You can use SAS data sets as input for DATA or PROC steps by specifying the name of the data set in
a SET statement
a MERGE statement
an UPDATE statement
a MODIFY statement
the DATA= option of a SAS procedure
the OPEN function.
You name SAS data sets when you create them. Output data sets that you create in a DATA step are named in the DATA statement. SAS data sets that you create in a procedure step are usually given a name in the procedure statement or an OUTPUT statement. If you do not specify a name for an output data set, SAS assigns a default name.
If you are creating SAS data views, you assign the data set name using one of the following:
the SQL procedure
the ACCESS procedure
the VIEW= option in the DATA statement.
Note: Because you can specify both SAS data files and SAS data views in the same program statements but cannot specify the member type, SAS cannot determine from the program statement which one you want to process. This is why SAS prevents you from giving the same name to SAS data views and SAS data sets in the same library.
The complete name of every SAS data set has three elements. You assign the first two; SAS supplies the third. The form for SAS data set names is as follows :
The elements of a SAS data set name include the following:
is the logical name that is associated with the physical location of the SAS data library.
is the data set name, which can be up to 32 bytes long for the Base SAS engine starting in Version 7. Earlier SAS versions are limited to 8-byte names.
is assigned by SAS. The member type is DATA for SAS data files and VIEW for SAS data views.
When you refer to SAS data sets in your program statements, use a one- or two-level name. You can use a one-level name when the data set is in the temporary library WORK. In addition, if the reserved libref USER is assigned, you can use a one-level name when the data set is in the permanent library USER. Use a two-level name when the data set is in some other permanent library you have established. A two-level name consists of both the libref and the data set name. A one-level name consists of just the data set name.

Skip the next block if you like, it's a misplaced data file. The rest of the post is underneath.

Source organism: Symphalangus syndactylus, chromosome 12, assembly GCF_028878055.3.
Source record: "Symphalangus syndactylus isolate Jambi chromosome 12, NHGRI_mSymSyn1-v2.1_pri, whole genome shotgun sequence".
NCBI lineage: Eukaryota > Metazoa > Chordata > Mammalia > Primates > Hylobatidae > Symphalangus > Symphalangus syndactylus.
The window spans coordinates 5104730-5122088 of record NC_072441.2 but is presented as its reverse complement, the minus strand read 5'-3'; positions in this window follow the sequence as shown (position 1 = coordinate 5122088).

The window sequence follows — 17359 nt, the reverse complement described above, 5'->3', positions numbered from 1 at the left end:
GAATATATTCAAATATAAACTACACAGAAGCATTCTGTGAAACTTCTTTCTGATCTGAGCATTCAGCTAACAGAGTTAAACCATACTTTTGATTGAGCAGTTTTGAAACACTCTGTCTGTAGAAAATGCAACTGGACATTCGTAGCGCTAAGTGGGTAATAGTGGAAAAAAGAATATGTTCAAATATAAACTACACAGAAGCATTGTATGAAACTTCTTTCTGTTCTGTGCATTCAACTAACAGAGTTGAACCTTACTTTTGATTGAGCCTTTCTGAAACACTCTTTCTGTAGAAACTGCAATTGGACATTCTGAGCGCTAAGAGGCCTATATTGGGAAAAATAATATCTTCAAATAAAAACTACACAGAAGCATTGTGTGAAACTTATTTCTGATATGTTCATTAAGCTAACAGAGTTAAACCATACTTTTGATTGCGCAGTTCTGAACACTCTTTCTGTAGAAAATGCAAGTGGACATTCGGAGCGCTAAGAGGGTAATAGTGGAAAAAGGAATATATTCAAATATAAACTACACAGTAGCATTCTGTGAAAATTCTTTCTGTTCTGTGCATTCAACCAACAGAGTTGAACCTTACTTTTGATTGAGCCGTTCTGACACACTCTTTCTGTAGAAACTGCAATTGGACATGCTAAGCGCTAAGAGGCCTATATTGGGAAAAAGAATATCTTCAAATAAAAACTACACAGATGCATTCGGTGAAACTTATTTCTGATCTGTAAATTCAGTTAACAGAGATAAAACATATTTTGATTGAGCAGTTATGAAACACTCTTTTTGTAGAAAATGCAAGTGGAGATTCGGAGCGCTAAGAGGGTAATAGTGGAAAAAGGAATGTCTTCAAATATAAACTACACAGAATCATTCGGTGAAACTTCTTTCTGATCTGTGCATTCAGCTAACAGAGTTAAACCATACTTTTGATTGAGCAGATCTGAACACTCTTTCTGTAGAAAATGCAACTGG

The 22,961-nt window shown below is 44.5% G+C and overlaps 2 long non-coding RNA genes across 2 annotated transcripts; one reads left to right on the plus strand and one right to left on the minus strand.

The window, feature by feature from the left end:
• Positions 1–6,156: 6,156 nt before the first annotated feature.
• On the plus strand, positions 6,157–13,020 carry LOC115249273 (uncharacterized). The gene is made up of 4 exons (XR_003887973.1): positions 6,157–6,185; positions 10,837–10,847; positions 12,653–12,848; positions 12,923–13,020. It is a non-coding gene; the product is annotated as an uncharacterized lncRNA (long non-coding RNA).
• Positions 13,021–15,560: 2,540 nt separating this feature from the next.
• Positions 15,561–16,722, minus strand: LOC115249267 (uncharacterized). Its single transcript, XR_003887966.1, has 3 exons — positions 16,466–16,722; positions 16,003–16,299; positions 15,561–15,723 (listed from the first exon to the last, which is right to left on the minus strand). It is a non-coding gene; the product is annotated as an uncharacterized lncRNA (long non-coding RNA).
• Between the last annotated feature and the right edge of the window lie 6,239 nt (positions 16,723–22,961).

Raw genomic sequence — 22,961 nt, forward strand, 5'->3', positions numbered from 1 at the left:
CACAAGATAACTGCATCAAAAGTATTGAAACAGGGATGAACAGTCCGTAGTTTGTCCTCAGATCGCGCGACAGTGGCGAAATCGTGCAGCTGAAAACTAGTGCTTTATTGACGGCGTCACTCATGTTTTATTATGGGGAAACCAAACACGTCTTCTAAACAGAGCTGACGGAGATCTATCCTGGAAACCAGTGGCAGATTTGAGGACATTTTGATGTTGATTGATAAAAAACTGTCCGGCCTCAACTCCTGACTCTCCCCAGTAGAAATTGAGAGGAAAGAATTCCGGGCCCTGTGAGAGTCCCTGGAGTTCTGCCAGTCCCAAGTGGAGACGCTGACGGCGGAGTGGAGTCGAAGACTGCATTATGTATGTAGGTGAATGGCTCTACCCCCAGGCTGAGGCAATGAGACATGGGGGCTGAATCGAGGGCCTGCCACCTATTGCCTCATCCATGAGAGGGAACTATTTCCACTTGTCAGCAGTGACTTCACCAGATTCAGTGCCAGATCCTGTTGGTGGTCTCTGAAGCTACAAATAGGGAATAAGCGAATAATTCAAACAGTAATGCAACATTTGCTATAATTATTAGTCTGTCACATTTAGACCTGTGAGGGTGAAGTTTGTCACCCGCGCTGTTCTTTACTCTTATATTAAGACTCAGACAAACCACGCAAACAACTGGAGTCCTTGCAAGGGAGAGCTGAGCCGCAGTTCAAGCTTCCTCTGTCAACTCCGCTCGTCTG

The form most commonly used to create, read, or write to SAS data sets in permanent SAS data libraries is the two-level name as shown here:
When you create a new SAS data set, the libref indicates where it is to be stored. When you reference an existing data set, the libref tells SAS where to find it. The following examples show the use of two-level names in SAS statements:
data revenue.sales; proc sort data=revenue.sales;
You can omit the libref, and refer to data sets with a one-level name in the following form:
Data sets with one-level names are automatically assigned to one of two SAS libraries: WORK or USER. Most commonly, they are assigned to the temporary library WORK and are deleted at the end of a SAS job or session. If you have associated the libref USER with a SAS data library or used the USER= system option to set the USER library, data sets with one-level names are stored in that library. See Chapter 26, 'SAS Data Libraries,' on page 467 for more information on using the USER and WORK libraries. The following examples show how one-level names are used in SAS statements:
data 'test3'; set 'stratifiedsample1';